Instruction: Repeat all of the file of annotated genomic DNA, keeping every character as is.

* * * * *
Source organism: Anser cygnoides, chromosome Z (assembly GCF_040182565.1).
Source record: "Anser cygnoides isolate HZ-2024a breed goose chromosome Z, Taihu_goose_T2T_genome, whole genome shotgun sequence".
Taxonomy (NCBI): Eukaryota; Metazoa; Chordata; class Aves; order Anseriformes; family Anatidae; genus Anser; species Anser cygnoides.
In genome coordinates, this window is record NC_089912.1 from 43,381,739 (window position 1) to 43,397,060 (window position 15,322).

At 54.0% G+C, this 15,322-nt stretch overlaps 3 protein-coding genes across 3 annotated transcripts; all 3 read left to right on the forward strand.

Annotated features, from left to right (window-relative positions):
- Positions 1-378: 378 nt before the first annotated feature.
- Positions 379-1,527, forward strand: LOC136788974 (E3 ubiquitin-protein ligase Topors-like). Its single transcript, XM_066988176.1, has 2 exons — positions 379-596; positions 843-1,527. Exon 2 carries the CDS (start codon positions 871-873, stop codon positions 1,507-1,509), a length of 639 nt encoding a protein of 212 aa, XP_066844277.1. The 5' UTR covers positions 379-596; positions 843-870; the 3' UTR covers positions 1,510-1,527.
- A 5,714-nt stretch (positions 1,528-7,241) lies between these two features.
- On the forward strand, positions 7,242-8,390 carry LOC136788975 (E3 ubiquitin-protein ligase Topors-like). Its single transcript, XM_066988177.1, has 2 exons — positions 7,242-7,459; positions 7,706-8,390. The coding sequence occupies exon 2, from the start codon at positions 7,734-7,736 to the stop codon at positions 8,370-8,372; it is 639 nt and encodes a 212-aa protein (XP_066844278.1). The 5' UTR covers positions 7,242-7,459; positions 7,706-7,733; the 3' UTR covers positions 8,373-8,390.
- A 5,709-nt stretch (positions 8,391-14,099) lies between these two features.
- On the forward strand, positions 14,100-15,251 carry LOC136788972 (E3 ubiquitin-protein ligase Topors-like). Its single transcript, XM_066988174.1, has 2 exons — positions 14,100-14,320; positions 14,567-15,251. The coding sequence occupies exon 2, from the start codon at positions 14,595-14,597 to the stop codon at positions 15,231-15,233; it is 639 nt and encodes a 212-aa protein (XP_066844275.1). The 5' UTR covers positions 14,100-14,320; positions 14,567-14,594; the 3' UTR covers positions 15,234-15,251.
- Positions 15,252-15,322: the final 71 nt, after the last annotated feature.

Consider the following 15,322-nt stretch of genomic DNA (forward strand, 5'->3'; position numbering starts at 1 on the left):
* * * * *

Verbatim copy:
Source organism: Anser cygnoides, chromosome Z (assembly GCF_040182565.1).
Source record: "Anser cygnoides isolate HZ-2024a breed goose chromosome Z, Taihu_goose_T2T_genome, whole genome shotgun sequence".
Taxonomy (NCBI): Eukaryota; Metazoa; Chordata; class Aves; order Anseriformes; family Anatidae; genus Anser; species Anser cygnoides.
In genome coordinates, this window is record NC_089912.1 from 43,381,739 (window position 1) to 43,397,060 (window position 15,322).

At 54.0% G+C, this 15,322-nt stretch overlaps 3 protein-coding genes across 3 annotated transcripts; all 3 read left to right on the forward strand.

Annotated features, from left to right (window-relative positions):
- Positions 1-378: 378 nt before the first annotated feature.
- Positions 379-1,527, forward strand: LOC136788974 (E3 ubiquitin-protein ligase Topors-like). Its single transcript, XM_066988176.1, has 2 exons — positions 379-596; positions 843-1,527. Exon 2 carries the CDS (start codon positions 871-873, stop codon positions 1,507-1,509), a length of 639 nt encoding a protein of 212 aa, XP_066844277.1. The 5' UTR covers positions 379-596; positions 843-870; the 3' UTR covers positions 1,510-1,527.
- A 5,714-nt stretch (positions 1,528-7,241) lies between these two features.
- On the forward strand, positions 7,242-8,390 carry LOC136788975 (E3 ubiquitin-protein ligase Topors-like). Its single transcript, XM_066988177.1, has 2 exons — positions 7,242-7,459; positions 7,706-8,390. The coding sequence occupies exon 2, from the start codon at positions 7,734-7,736 to the stop codon at positions 8,370-8,372; it is 639 nt and encodes a 212-aa protein (XP_066844278.1). The 5' UTR covers positions 7,242-7,459; positions 7,706-7,733; the 3' UTR covers positions 8,373-8,390.
- A 5,709-nt stretch (positions 8,391-14,099) lies between these two features.
- On the forward strand, positions 14,100-15,251 carry LOC136788972 (E3 ubiquitin-protein ligase Topors-like). Its single transcript, XM_066988174.1, has 2 exons — positions 14,100-14,320; positions 14,567-15,251. The coding sequence occupies exon 2, from the start codon at positions 14,595-14,597 to the stop codon at positions 15,231-15,233; it is 639 nt and encodes a 212-aa protein (XP_066844275.1). The 5' UTR covers positions 14,100-14,320; positions 14,567-14,594; the 3' UTR covers positions 15,234-15,251.
- Positions 15,252-15,322: the final 71 nt, after the last annotated feature.

Consider the following 15,322-nt stretch of genomic DNA (forward strand, 5'->3'; position numbering starts at 1 on the left):